CDC extends ‘no sail’ order
The U.S. Centers for Disease Control extended the current “no sail” order on U.S. cruise lines, saying it had spent a total of 38,000 hours managing COVID-19 outbreaks on ships. Cruise ships violated basic pandemic safety protocols to stop the spread of the pandemic, the CDC said in its order, which suspended cruise operations until September 30.
U.S. hotel transactions down 74%
U.S. hotel transactions were down 74% year over year from March to May 2020, according to STR’s Consulting & Analytics office and CoStar Group. Transaction volume through February was up 14% year over year even with the total number of transactions down slightly from 514 to 457. For March through May, volume was down 74% YOY, due mostly to the decline in the number of hotel transactions (-48% YTD). April showed the largest decline (-86%), with only 43 hotels sold. However, May represented the greatest decline in total transaction volume (-94%) with only 68 assets sold for a total volume of US$112 million. May 2019 produced 329 hotels sold for a total of $1.8 billion.
“Looking ahead, we expect transaction activity to eventually pick up, while pricing will continue to decline later in the year, as investors look to acquire distressed assets at a discount,” said Hannah Smith, a senior consultant at STR. “While activity in the sector will likely remain slow into the third quarter, we expect robust transaction activity late in the year, as the industry begins to see the light at the end of the tunnel.”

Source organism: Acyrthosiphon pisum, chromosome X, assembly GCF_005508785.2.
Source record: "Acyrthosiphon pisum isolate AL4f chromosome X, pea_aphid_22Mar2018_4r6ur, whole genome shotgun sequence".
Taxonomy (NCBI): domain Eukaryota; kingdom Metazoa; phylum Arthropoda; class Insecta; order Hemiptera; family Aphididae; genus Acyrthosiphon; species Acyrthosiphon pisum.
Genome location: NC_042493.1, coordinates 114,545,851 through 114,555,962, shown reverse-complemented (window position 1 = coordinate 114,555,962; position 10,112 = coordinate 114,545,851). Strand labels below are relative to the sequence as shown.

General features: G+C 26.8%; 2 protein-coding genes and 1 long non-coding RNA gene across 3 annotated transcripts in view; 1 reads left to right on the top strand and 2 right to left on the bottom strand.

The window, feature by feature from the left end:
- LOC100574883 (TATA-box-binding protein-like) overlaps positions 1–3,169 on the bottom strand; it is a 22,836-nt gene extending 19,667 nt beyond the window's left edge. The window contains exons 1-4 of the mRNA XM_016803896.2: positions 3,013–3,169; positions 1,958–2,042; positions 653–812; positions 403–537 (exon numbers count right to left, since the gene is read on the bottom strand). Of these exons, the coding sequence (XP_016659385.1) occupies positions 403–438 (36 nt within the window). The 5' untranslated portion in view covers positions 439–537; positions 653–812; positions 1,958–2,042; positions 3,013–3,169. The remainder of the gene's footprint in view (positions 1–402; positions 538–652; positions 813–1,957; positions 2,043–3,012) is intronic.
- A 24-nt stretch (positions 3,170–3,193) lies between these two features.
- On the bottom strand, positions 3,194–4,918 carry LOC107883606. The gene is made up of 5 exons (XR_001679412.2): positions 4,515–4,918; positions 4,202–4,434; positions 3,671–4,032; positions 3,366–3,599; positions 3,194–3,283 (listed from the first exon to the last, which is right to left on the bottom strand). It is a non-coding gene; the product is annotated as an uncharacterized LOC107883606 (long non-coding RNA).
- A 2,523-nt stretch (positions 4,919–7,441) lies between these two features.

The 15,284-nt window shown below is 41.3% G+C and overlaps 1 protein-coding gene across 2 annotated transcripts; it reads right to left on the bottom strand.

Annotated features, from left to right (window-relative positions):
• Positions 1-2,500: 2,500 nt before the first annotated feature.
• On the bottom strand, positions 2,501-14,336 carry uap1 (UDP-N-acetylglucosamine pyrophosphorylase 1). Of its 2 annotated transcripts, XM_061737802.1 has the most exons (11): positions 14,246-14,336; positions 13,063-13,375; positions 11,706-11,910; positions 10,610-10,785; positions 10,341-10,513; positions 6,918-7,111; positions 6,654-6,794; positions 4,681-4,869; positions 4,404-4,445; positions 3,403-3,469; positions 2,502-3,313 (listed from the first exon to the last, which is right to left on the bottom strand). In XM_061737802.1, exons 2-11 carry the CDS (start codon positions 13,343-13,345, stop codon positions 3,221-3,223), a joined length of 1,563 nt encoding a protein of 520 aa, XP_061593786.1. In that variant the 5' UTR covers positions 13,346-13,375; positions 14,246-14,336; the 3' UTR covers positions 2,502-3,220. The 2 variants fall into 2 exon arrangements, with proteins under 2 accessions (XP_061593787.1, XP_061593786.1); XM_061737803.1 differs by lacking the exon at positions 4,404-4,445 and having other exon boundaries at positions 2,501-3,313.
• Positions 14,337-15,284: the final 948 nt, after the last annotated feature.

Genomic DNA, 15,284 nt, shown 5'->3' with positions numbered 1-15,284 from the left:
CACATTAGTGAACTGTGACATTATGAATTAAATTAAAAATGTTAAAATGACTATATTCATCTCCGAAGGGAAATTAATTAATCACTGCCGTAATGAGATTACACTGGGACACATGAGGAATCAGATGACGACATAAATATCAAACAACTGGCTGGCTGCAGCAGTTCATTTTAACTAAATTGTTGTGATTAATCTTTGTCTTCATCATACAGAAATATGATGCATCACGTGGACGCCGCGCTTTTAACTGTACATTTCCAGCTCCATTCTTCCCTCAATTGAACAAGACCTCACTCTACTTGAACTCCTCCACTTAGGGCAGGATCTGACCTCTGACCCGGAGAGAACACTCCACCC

Travel industry outlines relief needs
Amid a new round of coronavirus-related economic closures and fresh data that Americans are as wary as ever of traveling, the U.S. travel industry on Friday submitted to Congress and the administration its policy requests for the next coronavirus relief package. That includes: Extend the Payroll Protection Program (PPP) until the end of the year; expand eligibility to destination marketing organizations (DMOs) — both nonprofit and quasi-governmental entities that conduct economic development; and provide up to US$10 billion in federal grants to promote safe and healthy travel practices.
U.K. luxury hotels see occupancy rise
Each week, STR analysts provide a deep dive into U.K. hotel performance. Here are some highlights from the week of 6-12 July:
• Occupancy showed a slight shift as hotels in the U.K. and Northern Ireland began to reopen.
• Daily RevPAR declines remained between 78% to 82%.
• Luxury hotels saw occupancy previously at around 5%, but this week the metric was closer to 20%.
• Plymouth saw the highest occupancy level for the week (51%), while Edinburgh saw the lowest (17%).